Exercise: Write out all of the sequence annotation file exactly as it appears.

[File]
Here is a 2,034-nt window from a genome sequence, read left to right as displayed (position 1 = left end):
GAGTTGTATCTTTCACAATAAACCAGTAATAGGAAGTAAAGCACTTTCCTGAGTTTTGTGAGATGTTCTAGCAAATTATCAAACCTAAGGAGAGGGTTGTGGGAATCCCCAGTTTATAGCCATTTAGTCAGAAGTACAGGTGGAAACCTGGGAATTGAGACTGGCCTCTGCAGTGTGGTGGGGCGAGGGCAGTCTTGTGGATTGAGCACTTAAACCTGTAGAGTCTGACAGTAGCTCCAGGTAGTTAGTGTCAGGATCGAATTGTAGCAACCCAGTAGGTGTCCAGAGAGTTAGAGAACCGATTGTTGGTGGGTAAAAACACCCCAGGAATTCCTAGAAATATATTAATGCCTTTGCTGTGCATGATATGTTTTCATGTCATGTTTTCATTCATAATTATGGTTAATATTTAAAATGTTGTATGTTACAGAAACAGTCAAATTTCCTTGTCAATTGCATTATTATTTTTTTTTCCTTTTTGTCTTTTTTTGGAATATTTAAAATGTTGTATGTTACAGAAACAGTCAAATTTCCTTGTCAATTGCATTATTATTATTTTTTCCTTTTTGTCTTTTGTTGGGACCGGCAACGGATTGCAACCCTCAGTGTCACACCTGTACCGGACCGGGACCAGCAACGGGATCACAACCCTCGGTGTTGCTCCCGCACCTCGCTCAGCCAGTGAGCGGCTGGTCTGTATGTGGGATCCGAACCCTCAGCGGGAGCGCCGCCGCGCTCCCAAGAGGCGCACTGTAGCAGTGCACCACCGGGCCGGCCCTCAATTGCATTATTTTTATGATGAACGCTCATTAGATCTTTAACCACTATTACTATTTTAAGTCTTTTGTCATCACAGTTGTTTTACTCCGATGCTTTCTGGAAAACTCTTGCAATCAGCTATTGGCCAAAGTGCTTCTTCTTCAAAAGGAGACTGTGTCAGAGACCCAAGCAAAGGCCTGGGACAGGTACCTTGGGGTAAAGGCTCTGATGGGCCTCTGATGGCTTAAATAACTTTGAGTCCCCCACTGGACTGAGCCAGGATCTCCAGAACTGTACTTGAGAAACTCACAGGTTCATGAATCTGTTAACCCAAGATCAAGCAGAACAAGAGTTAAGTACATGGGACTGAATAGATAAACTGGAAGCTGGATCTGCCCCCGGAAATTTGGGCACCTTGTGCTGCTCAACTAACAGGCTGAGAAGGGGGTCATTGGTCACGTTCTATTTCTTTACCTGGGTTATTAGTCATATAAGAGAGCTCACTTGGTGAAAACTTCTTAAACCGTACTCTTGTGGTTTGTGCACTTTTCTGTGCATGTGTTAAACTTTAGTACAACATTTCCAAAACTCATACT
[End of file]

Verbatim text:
Here is a 2,034-nt window from a genome sequence, read left to right as displayed (position 1 = left end):
GAGTTGTATCTTTCACAATAAACCAGTAATAGGAAGTAAAGCACTTTCCTGAGTTTTGTGAGATGTTCTAGCAAATTATCAAACCTAAGGAGAGGGTTGTGGGAATCCCCAGTTTATAGCCATTTAGTCAGAAGTACAGGTGGAAACCTGGGAATTGAGACTGGCCTCTGCAGTGTGGTGGGGCGAGGGCAGTCTTGTGGATTGAGCACTTAAACCTGTAGAGTCTGACAGTAGCTCCAGGTAGTTAGTGTCAGGATCGAATTGTAGCAACCCAGTAGGTGTCCAGAGAGTTAGAGAACCGATTGTTGGTGGGTAAAAACACCCCAGGAATTCCTAGAAATATATTAATGCCTTTGCTGTGCATGATATGTTTTCATGTCATGTTTTCATTCATAATTATGGTTAATATTTAAAATGTTGTATGTTACAGAAACAGTCAAATTTCCTTGTCAATTGCATTATTATTTTTTTTTCCTTTTTGTCTTTTTTTGGAATATTTAAAATGTTGTATGTTACAGAAACAGTCAAATTTCCTTGTCAATTGCATTATTATTATTTTTTCCTTTTTGTCTTTTGTTGGGACCGGCAACGGATTGCAACCCTCAGTGTCACACCTGTACCGGACCGGGACCAGCAACGGGATCACAACCCTCGGTGTTGCTCCCGCACCTCGCTCAGCCAGTGAGCGGCTGGTCTGTATGTGGGATCCGAACCCTCAGCGGGAGCGCCGCCGCGCTCCCAAGAGGCGCACTGTAGCAGTGCACCACCGGGCCGGCCCTCAATTGCATTATTTTTATGATGAACGCTCATTAGATCTTTAACCACTATTACTATTTTAAGTCTTTTGTCATCACAGTTGTTTTACTCCGATGCTTTCTGGAAAACTCTTGCAATCAGCTATTGGCCAAAGTGCTTCTTCTTCAAAAGGAGACTGTGTCAGAGACCCAAGCAAAGGCCTGGGACAGGTACCTTGGGGTAAAGGCTCTGATGGGCCTCTGATGGCTTAAATAACTTTGAGTCCCCCACTGGACTGAGCCAGGATCTCCAGAACTGTACTTGAGAAACTCACAGGTTCATGAATCTGTTAACCCAAGATCAAGCAGAACAAGAGTTAAGTACATGGGACTGAATAGATAAACTGGAAGCTGGATCTGCCCCCGGAAATTTGGGCACCTTGTGCTGCTCAACTAACAGGCTGAGAAGGGGGTCATTGGTCACGTTCTATTTCTTTACCTGGGTTATTAGTCATATAAGAGAGCTCACTTGGTGAAAACTTCTTAAACCGTACTCTTGTGGTTTGTGCACTTTTCTGTGCATGTGTTAAACTTTAGTACAACATTTCCAAAACTCATACT